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Waitrose to plant English vineyard

Waitrose is going to plant its own vineyard in England, so that it can start to make sparkling wine in a few year’s time.

Waitrose saw sales of English wine nearly double in 2007, being led by the soaring interest in our home-grown fizz, and currently producers here can’t keep up with demand. As a result, the retailer has taken the decision to plant vines next year on its own farm in Hampshire, The Leckford Estate.

Waitrose’s English wine buyer Justin Howard-Sneyd MW said, ‘Our customers are really enthusiastic about English wines and we have seen some fantastic quality from Nyetimber, RidgeView, Chapel Down, Camel Valley and Denbies. We are all incredibly excited about being involved with the planting and growing of our first vineyard. In addition to the Estate sparkling wine, the vineyard also provides an opportunity to connect our wine specialists to the production cycle of the vineyard, and to enhance their education about how wine is made.’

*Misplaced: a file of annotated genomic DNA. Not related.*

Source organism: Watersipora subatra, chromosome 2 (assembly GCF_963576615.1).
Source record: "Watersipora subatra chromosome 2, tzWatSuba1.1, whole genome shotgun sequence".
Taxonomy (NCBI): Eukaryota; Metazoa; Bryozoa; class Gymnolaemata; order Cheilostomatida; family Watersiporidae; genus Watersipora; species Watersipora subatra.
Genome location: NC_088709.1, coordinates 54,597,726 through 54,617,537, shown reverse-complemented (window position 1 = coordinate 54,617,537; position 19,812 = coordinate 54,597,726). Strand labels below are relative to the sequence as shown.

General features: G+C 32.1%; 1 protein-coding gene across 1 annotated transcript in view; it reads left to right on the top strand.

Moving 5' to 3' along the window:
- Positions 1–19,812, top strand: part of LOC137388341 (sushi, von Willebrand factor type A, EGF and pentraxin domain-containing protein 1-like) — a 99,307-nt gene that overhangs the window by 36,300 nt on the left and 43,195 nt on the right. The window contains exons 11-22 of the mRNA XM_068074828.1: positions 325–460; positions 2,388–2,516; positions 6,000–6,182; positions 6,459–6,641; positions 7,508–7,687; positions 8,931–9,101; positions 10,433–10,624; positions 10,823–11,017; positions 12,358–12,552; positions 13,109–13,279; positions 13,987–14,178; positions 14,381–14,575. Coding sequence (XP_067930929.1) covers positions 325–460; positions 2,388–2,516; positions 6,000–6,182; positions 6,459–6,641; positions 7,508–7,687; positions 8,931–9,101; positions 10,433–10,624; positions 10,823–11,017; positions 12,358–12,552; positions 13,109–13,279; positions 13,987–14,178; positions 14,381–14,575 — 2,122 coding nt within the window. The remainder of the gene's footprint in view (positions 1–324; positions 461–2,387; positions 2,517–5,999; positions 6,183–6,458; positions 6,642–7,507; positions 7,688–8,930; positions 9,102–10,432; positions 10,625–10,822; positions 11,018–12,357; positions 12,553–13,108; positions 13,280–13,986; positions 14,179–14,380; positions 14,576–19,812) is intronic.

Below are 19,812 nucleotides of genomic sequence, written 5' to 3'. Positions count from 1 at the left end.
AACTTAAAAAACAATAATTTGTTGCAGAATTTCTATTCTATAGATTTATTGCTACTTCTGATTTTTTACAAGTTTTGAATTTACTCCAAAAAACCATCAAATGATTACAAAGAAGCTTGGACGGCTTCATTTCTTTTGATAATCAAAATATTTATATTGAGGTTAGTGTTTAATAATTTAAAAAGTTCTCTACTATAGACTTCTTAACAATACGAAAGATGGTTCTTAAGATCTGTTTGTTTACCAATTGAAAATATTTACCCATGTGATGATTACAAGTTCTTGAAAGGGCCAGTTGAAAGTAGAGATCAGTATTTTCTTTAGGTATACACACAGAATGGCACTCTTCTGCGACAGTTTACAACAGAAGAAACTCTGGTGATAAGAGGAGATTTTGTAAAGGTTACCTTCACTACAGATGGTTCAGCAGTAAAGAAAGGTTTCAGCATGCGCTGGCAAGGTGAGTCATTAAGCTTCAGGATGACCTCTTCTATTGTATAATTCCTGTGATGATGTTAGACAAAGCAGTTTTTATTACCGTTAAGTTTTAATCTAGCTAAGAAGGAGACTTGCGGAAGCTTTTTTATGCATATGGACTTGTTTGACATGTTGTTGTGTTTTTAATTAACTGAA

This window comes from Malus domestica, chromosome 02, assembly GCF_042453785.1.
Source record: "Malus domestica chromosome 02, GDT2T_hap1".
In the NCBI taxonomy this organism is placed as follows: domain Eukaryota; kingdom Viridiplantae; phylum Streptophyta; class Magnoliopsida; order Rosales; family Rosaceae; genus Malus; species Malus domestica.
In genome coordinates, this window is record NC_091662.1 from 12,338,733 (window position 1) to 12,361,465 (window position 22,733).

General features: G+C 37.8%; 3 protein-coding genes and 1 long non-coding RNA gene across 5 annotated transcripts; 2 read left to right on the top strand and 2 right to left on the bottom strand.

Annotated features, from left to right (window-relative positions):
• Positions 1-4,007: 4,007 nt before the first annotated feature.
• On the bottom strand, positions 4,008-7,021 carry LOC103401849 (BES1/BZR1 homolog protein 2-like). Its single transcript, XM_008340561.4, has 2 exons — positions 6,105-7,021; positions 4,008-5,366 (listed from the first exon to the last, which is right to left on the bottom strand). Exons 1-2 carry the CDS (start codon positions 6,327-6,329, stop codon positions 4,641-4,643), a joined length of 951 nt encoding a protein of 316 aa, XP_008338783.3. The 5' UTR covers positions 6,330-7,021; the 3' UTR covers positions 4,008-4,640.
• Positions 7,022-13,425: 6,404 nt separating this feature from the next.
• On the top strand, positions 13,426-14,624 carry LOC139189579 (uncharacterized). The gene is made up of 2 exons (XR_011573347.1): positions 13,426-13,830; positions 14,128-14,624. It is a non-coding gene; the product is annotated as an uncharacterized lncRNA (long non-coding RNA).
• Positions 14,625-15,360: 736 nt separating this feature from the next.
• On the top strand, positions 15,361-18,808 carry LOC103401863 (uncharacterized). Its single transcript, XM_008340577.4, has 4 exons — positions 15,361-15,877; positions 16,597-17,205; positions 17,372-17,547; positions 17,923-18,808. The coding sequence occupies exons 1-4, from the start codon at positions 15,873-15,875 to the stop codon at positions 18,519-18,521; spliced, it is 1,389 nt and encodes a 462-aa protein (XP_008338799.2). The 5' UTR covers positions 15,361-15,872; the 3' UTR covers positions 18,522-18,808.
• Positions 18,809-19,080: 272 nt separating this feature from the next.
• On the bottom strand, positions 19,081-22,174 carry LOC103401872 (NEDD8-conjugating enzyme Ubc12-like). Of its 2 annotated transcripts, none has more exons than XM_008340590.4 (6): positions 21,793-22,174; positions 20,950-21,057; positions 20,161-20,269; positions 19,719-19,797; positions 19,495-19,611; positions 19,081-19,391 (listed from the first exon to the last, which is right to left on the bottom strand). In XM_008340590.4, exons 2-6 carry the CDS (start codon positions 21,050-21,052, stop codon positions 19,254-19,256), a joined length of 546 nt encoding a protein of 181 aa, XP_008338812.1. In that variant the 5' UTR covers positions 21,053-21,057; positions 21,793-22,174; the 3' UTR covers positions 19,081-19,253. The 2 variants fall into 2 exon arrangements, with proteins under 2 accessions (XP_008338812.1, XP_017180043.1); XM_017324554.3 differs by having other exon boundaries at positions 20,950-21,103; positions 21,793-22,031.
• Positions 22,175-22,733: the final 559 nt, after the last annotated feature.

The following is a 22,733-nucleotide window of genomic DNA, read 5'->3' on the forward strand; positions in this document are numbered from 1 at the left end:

The Leckford Estate is located on gently rolling chalk hills either side of the River Test, which has several sites with a sheltered southern aspect where the soils have just the right balance of chalk and clay loam for the grapevines, says the retailer. In fact, many of the soils of southern England are similar to those where the most famous sparkling wine in the world is made - Champagne.
Customers for Waitrose’s own sparkler will have to be patient though because the vines will need three years before there is a first crop of grapes, followed by a two-year winemaking and maturation cycle. This means that Chateau Waitrose won’t debut on the shelves until 2014.